Here are some of the difficulties being faced daily by the ZANE carers as they reach out to the many elderly folk struggling to make ends meet as Zimbabwe continues it’s decline into chaos.
It has been a very busy month with Zane Aid deliveries and assessments. Generally, the focus seemed to revolve around the cost of living, potholes, dangerous driving, and lack of power and water rather than the pensioners themselves and their health issues.
It is quite clear that, in many cases, the onset of dementia is creeping in, and this is very evident when doing renewals and assessments, as often there is confusion with costs because of the multi-currency environment that prevails.
We visited one of the biggest and best-run homes in Harare, where we found that the matron in charge was very down and worried about the finances – or lack thereof, and a myriad of other problems, which she says are, “the worst they’ve ever been”. Residents are struggling to pay fees; bills are in arrears; and there are difficulties meeting salary commitments. These are just a few of the many problems the home is suffering.
We did an assessment of David, who suffers from emphysema and a groin hernia and is very frail He is sadly estranged from his sons, who live in the UK, and all attempts to contact them have been blocked. His brother in the UK is unable to help him financially.
He is employed as an admin officer/mechanic with a panel beating company and earns a meager salary, which is insufficient to cover his rent, and his arrears are mounting, which is of great concern to him. He is a deserving case, and we have agreed to help David with a partial payment towards his fees.
We also assessed Anna, who is 92 years old, virtually blind from macular degeneration, and hard of hearing. She lives on her own, but due to unexplained bouts of sleeping, has decided that she needs help moving to assisted living, especially after her recent fall.
She is very cheerful and friendly and would benefit from being with other people in a safer environment. We have done the research and advised her of her options.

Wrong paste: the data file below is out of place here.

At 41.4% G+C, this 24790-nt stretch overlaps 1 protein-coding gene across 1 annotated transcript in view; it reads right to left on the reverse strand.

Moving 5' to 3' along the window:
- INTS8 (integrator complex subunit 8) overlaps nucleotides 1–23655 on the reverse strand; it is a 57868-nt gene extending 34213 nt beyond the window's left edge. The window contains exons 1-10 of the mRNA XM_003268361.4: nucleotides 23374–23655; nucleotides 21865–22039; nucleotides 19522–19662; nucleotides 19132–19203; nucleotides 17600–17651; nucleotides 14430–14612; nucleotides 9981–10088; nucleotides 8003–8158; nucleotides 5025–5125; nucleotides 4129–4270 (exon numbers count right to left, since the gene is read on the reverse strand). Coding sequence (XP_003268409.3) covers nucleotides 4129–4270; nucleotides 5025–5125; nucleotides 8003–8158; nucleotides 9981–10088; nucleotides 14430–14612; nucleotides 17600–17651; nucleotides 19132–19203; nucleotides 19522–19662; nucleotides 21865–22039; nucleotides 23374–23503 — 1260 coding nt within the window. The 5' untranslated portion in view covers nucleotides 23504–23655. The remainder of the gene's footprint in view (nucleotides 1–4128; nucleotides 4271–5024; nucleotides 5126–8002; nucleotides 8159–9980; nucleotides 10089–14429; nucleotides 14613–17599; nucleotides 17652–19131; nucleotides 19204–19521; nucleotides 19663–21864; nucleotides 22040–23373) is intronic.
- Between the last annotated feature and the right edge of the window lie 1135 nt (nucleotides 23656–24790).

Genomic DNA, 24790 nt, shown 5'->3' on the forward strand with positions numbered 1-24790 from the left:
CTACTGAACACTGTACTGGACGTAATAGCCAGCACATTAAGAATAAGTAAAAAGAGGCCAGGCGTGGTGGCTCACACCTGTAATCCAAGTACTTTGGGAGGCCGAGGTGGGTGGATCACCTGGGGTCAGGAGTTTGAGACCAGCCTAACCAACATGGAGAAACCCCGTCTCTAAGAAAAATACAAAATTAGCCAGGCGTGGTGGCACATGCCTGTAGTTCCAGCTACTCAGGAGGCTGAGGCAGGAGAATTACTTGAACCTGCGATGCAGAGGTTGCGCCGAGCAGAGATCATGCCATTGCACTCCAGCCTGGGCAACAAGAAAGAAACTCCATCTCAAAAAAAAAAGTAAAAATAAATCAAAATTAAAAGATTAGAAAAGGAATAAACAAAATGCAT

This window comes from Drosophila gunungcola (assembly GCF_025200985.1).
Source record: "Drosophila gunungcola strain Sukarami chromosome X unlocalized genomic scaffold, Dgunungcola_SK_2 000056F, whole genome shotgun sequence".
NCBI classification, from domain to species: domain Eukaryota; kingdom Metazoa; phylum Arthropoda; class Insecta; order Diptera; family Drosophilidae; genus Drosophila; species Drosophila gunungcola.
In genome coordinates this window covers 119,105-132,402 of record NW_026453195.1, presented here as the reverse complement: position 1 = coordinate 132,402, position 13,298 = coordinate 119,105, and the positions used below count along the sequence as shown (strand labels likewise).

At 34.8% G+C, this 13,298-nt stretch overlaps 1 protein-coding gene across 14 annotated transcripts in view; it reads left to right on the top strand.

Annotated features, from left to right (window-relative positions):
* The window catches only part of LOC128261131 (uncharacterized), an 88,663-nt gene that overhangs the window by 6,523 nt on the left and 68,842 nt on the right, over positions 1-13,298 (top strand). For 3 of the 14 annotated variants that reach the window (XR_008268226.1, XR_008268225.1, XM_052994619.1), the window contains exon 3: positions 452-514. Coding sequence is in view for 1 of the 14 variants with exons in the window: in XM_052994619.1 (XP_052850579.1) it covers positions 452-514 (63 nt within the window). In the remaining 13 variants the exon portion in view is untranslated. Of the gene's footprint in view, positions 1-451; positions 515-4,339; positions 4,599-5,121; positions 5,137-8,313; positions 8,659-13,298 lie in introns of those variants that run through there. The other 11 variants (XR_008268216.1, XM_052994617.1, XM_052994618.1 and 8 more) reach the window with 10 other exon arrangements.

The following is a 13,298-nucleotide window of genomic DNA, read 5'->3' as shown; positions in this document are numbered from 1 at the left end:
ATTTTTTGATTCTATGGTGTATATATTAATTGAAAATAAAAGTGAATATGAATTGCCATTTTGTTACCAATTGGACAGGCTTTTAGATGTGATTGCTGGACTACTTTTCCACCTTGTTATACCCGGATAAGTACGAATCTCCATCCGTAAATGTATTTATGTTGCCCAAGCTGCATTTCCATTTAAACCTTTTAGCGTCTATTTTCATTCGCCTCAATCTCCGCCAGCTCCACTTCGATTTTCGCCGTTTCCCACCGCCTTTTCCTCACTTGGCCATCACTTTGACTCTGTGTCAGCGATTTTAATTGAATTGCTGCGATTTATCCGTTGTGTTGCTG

Franny was lying down on her bed when I arrived. She was pale and tearful and complained that she had lost her appetite and is feeling weak. I gave her a packet of Epap to try to build up her nutrition.
Her family is suggesting a move to a bedsit to help with the financial strain, but she feels she’s not ready to make such a big move.
Alison B. complained of an upset stomach, which she says she has had for some time and which the doctor has attributed to “her body wearing out”. She is fiercely independent and fastidious, so is self-conscious of this and now prefers to stay in her room rather than going to socialise with the others.
Since Peter M’s wife moved to a care home, his grand mal epileptic seizures seemed to have stopped, although he still suffers petit mal fits. The administrator attributes this to less stress, as he was struggling to take care of her.
It appears that his short-term memory is starting to deteriorate, and she feels this could become a problem at the home – we will have to see how this plays out and whether there is anything more that can be done for this couple.
* Names and images may have been changed for privacy reasons
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Thank you – Nicky Passaportis ZANE Australia
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Any assistance is greatly appreciated and goes a long way to giving our pensioners a better quality of life and lift the pressure of money worries which is very debilitating emotionally.
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